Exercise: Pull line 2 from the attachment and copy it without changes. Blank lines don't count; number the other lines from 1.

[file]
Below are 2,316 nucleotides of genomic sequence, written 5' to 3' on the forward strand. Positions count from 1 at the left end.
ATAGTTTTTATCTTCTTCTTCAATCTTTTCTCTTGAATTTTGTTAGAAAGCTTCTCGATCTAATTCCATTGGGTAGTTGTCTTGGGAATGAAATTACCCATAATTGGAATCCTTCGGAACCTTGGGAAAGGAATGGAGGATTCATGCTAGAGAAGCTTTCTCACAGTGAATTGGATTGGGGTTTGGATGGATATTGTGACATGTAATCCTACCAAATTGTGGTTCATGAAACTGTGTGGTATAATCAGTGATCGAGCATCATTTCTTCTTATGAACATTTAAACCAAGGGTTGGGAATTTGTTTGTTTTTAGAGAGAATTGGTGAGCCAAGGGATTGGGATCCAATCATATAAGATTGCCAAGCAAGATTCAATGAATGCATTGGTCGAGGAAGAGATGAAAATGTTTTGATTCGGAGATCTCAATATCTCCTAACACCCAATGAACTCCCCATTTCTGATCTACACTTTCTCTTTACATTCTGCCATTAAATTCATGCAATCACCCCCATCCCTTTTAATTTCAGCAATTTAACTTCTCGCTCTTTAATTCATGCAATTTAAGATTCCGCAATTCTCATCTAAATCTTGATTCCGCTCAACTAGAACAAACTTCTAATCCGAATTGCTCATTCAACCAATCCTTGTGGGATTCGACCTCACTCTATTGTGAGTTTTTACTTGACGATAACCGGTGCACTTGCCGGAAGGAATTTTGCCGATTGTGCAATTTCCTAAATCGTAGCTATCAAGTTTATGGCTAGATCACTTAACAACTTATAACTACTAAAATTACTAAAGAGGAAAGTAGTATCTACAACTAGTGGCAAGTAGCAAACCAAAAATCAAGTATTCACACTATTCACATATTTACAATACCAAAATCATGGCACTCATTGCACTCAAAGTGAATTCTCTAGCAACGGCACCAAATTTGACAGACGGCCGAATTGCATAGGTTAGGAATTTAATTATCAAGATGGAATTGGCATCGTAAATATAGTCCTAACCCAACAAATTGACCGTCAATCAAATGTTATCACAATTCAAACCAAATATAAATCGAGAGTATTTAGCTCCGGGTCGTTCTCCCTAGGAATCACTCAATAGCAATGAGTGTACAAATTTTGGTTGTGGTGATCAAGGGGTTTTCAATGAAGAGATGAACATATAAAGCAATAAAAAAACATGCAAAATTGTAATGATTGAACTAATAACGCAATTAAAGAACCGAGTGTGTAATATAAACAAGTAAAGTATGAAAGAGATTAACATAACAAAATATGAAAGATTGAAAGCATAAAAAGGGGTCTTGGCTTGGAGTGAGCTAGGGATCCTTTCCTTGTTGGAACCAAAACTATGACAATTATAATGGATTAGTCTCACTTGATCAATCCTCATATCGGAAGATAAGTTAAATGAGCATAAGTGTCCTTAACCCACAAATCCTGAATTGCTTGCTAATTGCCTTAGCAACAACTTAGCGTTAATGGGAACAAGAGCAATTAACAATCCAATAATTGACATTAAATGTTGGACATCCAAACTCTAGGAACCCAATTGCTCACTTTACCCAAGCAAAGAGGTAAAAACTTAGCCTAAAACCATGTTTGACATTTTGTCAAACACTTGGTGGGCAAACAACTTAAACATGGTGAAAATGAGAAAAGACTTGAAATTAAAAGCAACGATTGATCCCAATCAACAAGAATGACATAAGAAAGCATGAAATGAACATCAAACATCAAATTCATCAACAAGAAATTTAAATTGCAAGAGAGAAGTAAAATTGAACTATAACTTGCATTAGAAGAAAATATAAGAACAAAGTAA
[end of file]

ATAGTTTTTATCTTCTTCTTCAATCTTTTCTCTTGAATTTTGTTAGAAAGCTTCTCGATCTAATTCCATTGGGTAGTTGTCTTGGGAATGAAATTACCCATAATTGGAATCCTTCGGAACCTTGGGAAAGGAATGGAGGATTCATGCTAGAGAAGCTTTCTCACAGTGAATTGGATTGGGGTTTGGATGGATATTGTGACATGTAATCCTACCAAATTGTGGTTCATGAAACTGTGTGGTATAATCAGTGATCGAGCATCATTTCTTCTTATGAACATTTAAACCAAGGGTTGGGAATTTGTTTGTTTTTAGAGAGAATTGGTGAGCCAAGGGATTGGGATCCAATCATATAAGATTGCCAAGCAAGATTCAATGAATGCATTGGTCGAGGAAGAGATGAAAATGTTTTGATTCGGAGATCTCAATATCTCCTAACACCCAATGAACTCCCCATTTCTGATCTACACTTTCTCTTTACATTCTGCCATTAAATTCATGCAATCACCCCCATCCCTTTTAATTTCAGCAATTTAACTTCTCGCTCTTTAATTCATGCAATTTAAGATTCCGCAATTCTCATCTAAATCTTGATTCCGCTCAACTAGAACAAACTTCTAATCCGAATTGCTCATTCAACCAATCCTTGTGGGATTCGACCTCACTCTATTGTGAGTTTTTACTTGACGATAACCGGTGCACTTGCCGGAAGGAATTTTGCCGATTGTGCAATTTCCTAAATCGTAGCTATCAAGTTTATGGCTAGATCACTTAACAACTTATAACTACTAAAATTACTAAAGAGGAAAGTAGTATCTACAACTAGTGGCAAGTAGCAAACCAAAAATCAAGTATTCACACTATTCACATATTTACAATACCAAAATCATGGCACTCATTGCACTCAAAGTGAATTCTCTAGCAACGGCACCAAATTTGACAGACGGCCGAATTGCATAGGTTAGGAATTTAATTATCAAGATGGAATTGGCATCGTAAATATAGTCCTAACCCAACAAATTGACCGTCAATCAAATGTTATCACAATTCAAACCAAATATAAATCGAGAGTATTTAGCTCCGGGTCGTTCTCCCTAGGAATCACTCAATAGCAATGAGTGTACAAATTTTGGTTGTGGTGATCAAGGGGTTTTCAATGAAGAGATGAACATATAAAGCAATAAAAAAACATGCAAAATTGTAATGATTGAACTAATAACGCAATTAAAGAACCGAGTGTGTAATATAAACAAGTAAAGTATGAAAGAGATTAACATAACAAAATATGAAAGATTGAAAGCATAAAAAGGGGTCTTGGCTTGGAGTGAGCTAGGGATCCTTTCCTTGTTGGAACCAAAACTATGACAATTATAATGGATTAGTCTCACTTGATCAATCCTCATATCGGAAGATAAGTTAAATGAGCATAAGTGTCCTTAACCCACAAATCCTGAATTGCTTGCTAATTGCCTTAGCAACAACTTAGCGTTAATGGGAACAAGAGCAATTAACAATCCAATAATTGACATTAAATGTTGGACATCCAAACTCTAGGAACCCAATTGCTCACTTTACCCAAGCAAAGAGGTAAAAACTTAGCCTAAAACCATGTTTGACATTTTGTCAAACACTTGGTGGGCAAACAACTTAAACATGGTGAAAATGAGAAAAGACTTGAAATTAAAAGCAACGATTGATCCCAATCAACAAGAATGACATAAGAAAGCATGAAATGAACATCAAACATCAAATTCATCAACAAGAAATTTAAATTGCAAGAGAGAAGTAAAATTGAACTATAACTTGCATTAGAAGAAAATATAAGAACAAAGTAA